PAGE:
On Tuesday, the day the U.S. announced its withdrawal from the United Nations Council on Human Rights, the New York Times didn’t scruple to editorialize in its news story about it: “Mr. Trump has turned decades of American foreign policy on its head by attacking or undermining much of the rules-based order that the United States established after World War II. Previous administrations viewed the interlocking network of alliances, trade rules and international organizations as beneficial to the United States.”
Really? A survey of the list of international treaties and agreements the U.S. has refused to sign, or refused to ratify if signed, or withdrew from if ratified, is long and goes back at least as far as 1950. The University of Minnesota maintains an on-line list of treaties and conventions with human rights implications at http://hrlibrary.umn.edu/research/ratification-USA.html. We are party to only a modest percentage of those on the list.
Generally, we’ve been reluctant to join any treaty that specifies economic and social rights, such as a fair wage and medical care, as distinguished from political rights such as freedom of speech. In 1948 we endorsed the U.N. Declaration of Human Rights, which includes both, but it was a tough sell — Eleanor Roosevelt was a key figure in that campaign — and since then we’ve kept our distance from such agreements.
Also, we’ve been reluctant to join any treaty that might hold us responsible for war crimes. Thus, we wouldn’t sign the treaty, which went into force in 1970, declaring that there can be no statute of limitation to such crimes. More significant is our stance toward the Court of International Justice, the principal judicial arm of the U.N. We were a supporter until the court ruled in 1986 that our covert war against Nicaragua violated international law. We then withdrew from compulsory jurisdiction and announced that we would accept the court’s jurisdiction only on a case-by-case basis.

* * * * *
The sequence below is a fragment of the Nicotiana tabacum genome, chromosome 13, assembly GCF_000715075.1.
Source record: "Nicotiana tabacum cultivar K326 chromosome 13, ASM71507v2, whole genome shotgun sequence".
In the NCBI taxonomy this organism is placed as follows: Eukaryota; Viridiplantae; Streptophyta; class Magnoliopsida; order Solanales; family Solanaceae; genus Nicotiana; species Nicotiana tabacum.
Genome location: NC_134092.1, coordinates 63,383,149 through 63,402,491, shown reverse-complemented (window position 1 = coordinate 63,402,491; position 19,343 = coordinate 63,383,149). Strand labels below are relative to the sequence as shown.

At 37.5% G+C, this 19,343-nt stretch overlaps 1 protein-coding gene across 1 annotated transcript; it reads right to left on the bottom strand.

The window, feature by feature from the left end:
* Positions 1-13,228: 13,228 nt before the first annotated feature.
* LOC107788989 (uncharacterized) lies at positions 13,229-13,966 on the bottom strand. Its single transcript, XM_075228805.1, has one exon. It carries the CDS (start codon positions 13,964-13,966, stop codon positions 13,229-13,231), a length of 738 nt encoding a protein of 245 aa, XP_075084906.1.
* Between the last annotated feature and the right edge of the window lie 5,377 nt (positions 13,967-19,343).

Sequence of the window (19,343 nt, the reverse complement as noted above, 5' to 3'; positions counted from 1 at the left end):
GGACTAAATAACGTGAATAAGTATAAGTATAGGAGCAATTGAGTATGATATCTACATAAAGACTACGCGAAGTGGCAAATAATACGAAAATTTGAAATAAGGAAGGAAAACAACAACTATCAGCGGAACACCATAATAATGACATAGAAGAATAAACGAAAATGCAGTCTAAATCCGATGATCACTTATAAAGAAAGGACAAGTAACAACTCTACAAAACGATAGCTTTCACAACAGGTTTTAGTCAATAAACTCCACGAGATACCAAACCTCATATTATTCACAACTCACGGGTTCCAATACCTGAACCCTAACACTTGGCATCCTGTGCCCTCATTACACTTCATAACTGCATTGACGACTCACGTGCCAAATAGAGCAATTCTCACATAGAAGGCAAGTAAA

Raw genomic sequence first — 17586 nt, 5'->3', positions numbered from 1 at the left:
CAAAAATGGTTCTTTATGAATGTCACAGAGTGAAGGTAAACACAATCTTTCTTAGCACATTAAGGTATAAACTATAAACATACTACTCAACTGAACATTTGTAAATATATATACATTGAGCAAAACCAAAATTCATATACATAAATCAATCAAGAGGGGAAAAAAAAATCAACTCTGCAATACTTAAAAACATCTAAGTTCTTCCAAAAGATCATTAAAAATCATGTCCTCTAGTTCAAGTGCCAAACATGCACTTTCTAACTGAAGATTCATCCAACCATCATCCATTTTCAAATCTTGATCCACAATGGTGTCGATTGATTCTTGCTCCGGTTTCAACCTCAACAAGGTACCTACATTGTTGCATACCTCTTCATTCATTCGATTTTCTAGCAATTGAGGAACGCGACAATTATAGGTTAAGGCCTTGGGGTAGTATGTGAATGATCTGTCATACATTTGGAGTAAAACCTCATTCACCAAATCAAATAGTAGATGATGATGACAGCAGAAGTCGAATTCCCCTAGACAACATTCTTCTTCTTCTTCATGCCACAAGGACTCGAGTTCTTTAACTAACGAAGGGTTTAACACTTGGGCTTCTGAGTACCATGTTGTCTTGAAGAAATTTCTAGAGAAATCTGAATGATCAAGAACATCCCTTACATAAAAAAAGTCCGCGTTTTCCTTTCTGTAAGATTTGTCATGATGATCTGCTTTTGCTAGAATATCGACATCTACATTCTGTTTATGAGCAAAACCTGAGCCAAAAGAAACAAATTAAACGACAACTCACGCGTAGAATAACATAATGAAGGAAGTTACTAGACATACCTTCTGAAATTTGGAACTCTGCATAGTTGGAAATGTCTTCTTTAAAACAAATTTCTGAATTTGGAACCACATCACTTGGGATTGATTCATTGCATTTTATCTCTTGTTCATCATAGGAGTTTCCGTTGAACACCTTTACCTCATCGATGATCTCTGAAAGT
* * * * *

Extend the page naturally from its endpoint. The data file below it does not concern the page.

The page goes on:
Regarding arms control treaties, we’ve been highly selective. When they’ve seemed beneficial, we’ve joined them, when not, we haven’t. We joined the treaties banning the use of biological and chemical weapons (any state could develop those and achieve parity with us), but we’ve been outright hostile to the recently drafted treaty to prohibit nuclear weapons. We haven’t signed the land mine ban or the cluster munitions ban. We originally signed the treaty banning anti-ballistic missiles, but under George W. Bush we withdrew as our prospects of developing a missile shield and thus gaining a strategic advantage seemed to improve. And in 2003, when we couldn’t get a resolution from the U.N. authorizing our war on Iraq, we cobbled together a “coalition of the willing.”
What the record says to me is that we’ve been committed to “the rules-based order” the NYT story references only when we’ve judged that the rules bolstered our economic and military supremacy. What has changed is not our choice of president but the gradual erosion of our ability to impose our self-serving will on international institutions and arrangements. We no longer can get other nations to agree that Venezuela is a gross violator of human rights but Saudi Arabia isn’t. We no longer can get them to agree that Russia’s re-acquisition of the Crimea is a violation of international law but Israel’s occupation of the West Bank isn’t.
From now on either we play it straight or take our marbles and leave. Trump is content to leave. What will convince his successors to play it straight?
Herb Rothschild’s column appears in the Tidings every Saturday.